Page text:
Arbitration agreements are contracts! Keep them out of employee handbooks — Business Management Daily: Free Reports on Human Resources, Employment Law, Office Management, Office Communication, Office Technology and Small Business Tax Business Management Daily
  • LinkedIn
  • YouTube
  • Twitter
  • Facebook
  • Google+

Arbitration agreements are contracts! Keep them out of employee handbooks

Get PDF file

by on
in Employment Law,Human Resources

The Supreme Court of Texas has just ruled that arbitration agreements are legally valid and enforceable as long as they are stand-alone contracts—and not part of an overall employment manual.

Recent case: Frances Cabrera was an at-will employee of The Boot Jack, a McAllen Western-wear retailer. The company told Cabrera it required all employees to sign an arbitration agreement as a condition of continued employment. The agreement said all employment disputes would be settled by binding arbitration.

The arbitration agreement was separate from the company’s employee handbook. The Boot Jack’s handbook specified that nothing in it was a contract and that the company could change any of its policies at any time, with no notice and for any reason.

Cabrera developed a medical condition that required her to eat all meals for the day before 6 p.m. She asked for an accommodation so she could eat according to her doctor’s orders. But instead of accommodating Cabrera, The Boot Jack fired her.

That’s when Cabrera sued.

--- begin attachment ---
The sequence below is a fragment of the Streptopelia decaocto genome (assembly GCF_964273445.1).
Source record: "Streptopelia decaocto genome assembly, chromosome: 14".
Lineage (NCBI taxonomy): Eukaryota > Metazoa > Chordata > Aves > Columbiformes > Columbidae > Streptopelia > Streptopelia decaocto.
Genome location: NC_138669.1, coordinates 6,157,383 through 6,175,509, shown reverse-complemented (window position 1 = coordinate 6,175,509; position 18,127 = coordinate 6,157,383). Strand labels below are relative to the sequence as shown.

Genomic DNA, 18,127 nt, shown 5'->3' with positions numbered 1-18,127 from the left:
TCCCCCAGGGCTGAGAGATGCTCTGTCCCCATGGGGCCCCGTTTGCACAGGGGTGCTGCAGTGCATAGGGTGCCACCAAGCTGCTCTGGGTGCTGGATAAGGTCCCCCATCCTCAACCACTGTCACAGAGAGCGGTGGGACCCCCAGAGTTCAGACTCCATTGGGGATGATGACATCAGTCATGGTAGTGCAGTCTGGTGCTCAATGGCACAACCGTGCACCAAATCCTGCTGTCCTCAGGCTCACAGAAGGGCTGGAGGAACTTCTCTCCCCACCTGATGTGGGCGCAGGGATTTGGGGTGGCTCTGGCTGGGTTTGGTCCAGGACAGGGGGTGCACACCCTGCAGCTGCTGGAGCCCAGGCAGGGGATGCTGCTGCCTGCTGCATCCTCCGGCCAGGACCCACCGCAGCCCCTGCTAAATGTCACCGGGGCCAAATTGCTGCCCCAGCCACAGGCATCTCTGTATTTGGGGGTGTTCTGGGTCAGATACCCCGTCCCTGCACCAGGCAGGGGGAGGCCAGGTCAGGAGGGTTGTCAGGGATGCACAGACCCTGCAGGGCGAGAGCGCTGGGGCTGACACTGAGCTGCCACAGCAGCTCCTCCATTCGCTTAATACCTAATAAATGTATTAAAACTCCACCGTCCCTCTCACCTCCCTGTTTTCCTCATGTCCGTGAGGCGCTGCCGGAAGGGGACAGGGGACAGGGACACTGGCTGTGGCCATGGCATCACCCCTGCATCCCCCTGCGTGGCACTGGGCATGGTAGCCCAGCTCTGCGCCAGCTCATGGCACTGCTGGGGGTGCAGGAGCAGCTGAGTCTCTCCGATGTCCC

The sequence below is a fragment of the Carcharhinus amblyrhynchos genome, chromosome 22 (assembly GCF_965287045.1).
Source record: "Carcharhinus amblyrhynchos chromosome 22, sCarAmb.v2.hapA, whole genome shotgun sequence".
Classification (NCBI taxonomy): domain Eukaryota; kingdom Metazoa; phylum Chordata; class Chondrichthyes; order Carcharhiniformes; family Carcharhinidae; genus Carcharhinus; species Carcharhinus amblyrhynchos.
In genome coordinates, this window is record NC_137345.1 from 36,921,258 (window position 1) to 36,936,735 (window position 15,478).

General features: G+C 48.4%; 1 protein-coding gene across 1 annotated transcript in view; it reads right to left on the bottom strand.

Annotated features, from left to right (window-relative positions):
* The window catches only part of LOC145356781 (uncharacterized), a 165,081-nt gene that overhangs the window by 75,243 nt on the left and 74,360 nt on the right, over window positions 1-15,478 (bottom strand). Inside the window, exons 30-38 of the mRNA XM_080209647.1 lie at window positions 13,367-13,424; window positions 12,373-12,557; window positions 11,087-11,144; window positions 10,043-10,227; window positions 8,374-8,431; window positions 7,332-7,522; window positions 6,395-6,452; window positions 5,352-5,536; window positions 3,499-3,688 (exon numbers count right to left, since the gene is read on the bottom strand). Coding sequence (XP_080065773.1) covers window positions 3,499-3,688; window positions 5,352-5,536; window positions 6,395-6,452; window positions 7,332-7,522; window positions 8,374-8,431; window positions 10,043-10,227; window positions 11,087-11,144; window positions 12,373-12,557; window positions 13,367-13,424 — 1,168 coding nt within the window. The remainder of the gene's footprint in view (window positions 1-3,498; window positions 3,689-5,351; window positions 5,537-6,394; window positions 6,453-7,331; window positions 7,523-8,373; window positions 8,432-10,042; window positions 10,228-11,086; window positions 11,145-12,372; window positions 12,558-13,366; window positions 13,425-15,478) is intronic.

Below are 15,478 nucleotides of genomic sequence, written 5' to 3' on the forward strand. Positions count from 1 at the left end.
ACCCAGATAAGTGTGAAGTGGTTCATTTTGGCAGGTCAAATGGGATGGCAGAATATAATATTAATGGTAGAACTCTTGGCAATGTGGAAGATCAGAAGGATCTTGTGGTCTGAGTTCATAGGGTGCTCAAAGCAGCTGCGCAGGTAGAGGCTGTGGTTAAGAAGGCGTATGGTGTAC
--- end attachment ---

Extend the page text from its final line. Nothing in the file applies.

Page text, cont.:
The store asked the court to order arbitration, according to the terms of the arbitration agreement she had signed. Cabrera argued that the agreement wasn’t valid because the handbook said the company could change the rules anytime it wanted. Since it could, there was no actual contract, she argued.

The case worked its way up to the Texas Supreme Court.

In a sharply worded opinion, the court sent the case to arbitration. It said the employer had done everything right. The handbook was separate from the arbitration agreement, and the handbook clearly stated that it was not a contract. The separate arbitration agreement, on the other hand, clearly stated it was a binding contract. (In Re 24R, No. 09-1025, Supreme Court of Texas, 2010)

Final note: By separating the arbitration agreement and the employee handbook, The Boot Jack accomplished two worthy goals. It retained the flexibility to change employment policies anytime it saw fit by making sure the handbook did not become a contractual rope around its neck. At the same time, it made sure the arbitration agreement did stick as a separate contract.

Leave a Comment

Previous post:

Next post: